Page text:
Ombudsman recommends firing rabbinic judge in Druckman saga

Tova Strasberg-Cohen assails unethical conduct of Rabbi Avraham Sherman.

tova strasberg-cohen 224 (photo credit: Ariel Jerozolimski)
tova strasberg-cohen 224
(photo credit: Ariel Jerozolimski)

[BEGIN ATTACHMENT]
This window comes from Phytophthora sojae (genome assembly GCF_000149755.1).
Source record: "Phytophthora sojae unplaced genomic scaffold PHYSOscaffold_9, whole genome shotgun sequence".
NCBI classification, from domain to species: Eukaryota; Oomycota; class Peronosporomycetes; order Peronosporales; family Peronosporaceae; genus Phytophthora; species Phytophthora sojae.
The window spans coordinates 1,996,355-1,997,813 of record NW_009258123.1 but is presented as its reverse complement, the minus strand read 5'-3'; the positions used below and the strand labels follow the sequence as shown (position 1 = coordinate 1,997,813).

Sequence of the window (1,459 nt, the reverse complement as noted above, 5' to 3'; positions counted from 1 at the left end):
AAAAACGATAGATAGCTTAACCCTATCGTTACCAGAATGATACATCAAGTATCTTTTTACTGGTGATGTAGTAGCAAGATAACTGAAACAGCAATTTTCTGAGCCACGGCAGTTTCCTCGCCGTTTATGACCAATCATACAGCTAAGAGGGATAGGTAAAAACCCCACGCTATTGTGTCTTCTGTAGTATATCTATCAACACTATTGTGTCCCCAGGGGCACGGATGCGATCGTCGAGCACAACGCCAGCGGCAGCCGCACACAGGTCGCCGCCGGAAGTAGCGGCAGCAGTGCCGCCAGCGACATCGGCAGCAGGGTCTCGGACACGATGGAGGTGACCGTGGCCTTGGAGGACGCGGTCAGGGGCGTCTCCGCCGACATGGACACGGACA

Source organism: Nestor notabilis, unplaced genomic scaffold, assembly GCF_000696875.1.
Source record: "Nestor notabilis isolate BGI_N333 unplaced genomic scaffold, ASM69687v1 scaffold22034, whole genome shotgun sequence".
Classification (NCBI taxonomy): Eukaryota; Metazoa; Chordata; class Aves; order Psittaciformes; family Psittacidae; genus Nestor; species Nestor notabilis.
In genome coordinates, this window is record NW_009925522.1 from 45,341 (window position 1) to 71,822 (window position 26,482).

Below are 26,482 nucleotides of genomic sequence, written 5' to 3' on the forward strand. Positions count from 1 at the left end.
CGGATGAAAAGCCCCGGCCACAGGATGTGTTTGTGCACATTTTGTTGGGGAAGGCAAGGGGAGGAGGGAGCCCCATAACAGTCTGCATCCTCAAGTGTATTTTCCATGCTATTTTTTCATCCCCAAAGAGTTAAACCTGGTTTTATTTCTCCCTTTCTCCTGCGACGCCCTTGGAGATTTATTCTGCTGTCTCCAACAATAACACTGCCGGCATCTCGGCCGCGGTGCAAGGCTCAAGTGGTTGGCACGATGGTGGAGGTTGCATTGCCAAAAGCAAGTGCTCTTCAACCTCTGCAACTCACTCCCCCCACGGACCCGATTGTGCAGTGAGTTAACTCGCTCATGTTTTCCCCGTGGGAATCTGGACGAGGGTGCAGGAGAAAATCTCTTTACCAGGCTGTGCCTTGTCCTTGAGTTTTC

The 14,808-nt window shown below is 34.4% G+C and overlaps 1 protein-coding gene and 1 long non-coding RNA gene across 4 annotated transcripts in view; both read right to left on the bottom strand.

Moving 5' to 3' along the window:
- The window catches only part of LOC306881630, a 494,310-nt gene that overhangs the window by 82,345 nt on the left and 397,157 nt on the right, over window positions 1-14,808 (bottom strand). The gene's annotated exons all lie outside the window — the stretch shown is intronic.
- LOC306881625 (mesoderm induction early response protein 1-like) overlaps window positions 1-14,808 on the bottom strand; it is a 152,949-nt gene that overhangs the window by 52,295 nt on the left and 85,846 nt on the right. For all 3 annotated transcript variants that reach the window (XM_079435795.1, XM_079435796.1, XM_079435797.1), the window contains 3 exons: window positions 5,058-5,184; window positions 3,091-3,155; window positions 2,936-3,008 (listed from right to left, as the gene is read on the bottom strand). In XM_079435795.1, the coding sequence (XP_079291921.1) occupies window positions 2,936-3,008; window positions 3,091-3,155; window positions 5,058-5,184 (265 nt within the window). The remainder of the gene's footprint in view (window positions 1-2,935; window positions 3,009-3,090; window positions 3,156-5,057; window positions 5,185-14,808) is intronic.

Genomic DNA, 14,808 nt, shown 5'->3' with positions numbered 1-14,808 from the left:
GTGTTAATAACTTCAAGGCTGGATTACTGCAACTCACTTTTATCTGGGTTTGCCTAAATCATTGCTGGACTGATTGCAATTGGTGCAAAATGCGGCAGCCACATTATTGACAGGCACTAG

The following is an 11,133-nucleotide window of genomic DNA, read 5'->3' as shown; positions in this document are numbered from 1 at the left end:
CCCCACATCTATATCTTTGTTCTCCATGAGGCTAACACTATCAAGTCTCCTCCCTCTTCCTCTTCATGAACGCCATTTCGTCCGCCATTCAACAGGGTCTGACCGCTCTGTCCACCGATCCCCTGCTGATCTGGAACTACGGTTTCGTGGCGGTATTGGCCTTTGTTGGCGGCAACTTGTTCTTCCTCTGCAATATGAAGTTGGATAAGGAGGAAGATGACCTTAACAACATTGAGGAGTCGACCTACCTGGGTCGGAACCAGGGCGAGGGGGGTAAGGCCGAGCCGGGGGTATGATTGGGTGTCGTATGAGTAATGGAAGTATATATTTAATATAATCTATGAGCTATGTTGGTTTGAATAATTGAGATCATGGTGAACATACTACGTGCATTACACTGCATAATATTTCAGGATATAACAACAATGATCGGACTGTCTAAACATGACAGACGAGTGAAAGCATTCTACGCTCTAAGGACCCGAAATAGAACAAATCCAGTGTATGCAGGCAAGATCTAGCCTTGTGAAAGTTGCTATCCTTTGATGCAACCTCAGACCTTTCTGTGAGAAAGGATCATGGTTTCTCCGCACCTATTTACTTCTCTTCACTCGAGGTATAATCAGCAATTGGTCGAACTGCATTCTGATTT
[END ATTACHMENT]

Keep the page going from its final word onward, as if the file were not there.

In another salvo in the ongoing battle surrounding state-sponsored conversions, Tova Strasberg-Cohen, a former Supreme Court judge and ombudsman of the judiciary, called on the Committee for the Appointment of Rabbinical Judges to consider removing Rabbi Avraham Sherman from his post as judge on the High Rabbinical Court for badmouthing the head of the National Conversion Authority Rabbi Haim Druckman. Strasberg-Cohen's letter was addressed to Druckman and was a response to a complaint filed by Druckman against Sherman. "In light of the serious faults in Rabbi Sherman's conduct, I find it appropriate to recommend that the Committee for the Appointment of Rabbinical Judges consider firing Sherman," the letter said. "Sherman's behavior is not in accordance with the legal system's ethical standards nor is it in line with that system's fundamental principles. "It seems to me that Rabbi Sherman's perception of the essence of his role and obligations is flawed. My impression is that Sherman has not internalized the problematic nature of his conduct and the way he ran the case against Druckman." Strasberg-Cohen's letter comes after Sherman issued a 50-page document - half halachic decision, half diatribe - against Druckman and the Conversion Authority. The document, in which Sherman discredits Druckman as a rabbinical judge, was copied and distributed during a conference for rabbinical judges several months ago. Druckman was never given a chance to respond to the charges leveled against him, which included forgery, purposely transgressing Halacha and placing a stumbling block before the wider public. The upshot of Sherman's document was that the validity of all the conversions performed by Druckman and other religious Zionist judges was questioned. Doubt was cast on the Jewishness of literally thousands of converts and Druckman's good name was besmirched. Strasberg-Cohen's letter includes a response from Sherman. According to Strasberg-Cohen, Sherman said that the ombudsman did not have the power to judge the case since it involved halachic issues that "involved the very soul of the Jewish people". Sherman also said that his accusations against Druckman were based on classified documents that belonged to the rabbinical courts and could not be shared with others. In an official response released by the Rabbinical Courts in the name of Sherman, it was stated that the high rabbinical court judge had conducted himself in accordance with the Halacha, the law and ethical standards. "Rabbi Sherman is sorry for the pain caused as a result of the publishing of the halachic opinion," read the press release. "However, rabbinical judges are obligated to abide by the laws of the Torah as written and expounded upon by the great rabbis of each generation. "According to Torah law it is forbidden for a judge to be partial out of deference to social standing or rank, especially in a ruling that deals with maintaining the purity of the Jewish people." Strasberg-Cohen's intervention is the second time this year that the secular legal system has sided with the religious Zionist rabbinical establishment against the haredim. The first incident came earlier this year when the Supreme Court ruled that local rabbis had to allow the sale of Jewish farmers' produce grown under heter mechira, a halachic solution that permits the temporary sale of Jewish-owned land to gentiles, to permit planting and harvesting during the shmita (sabbatical) year.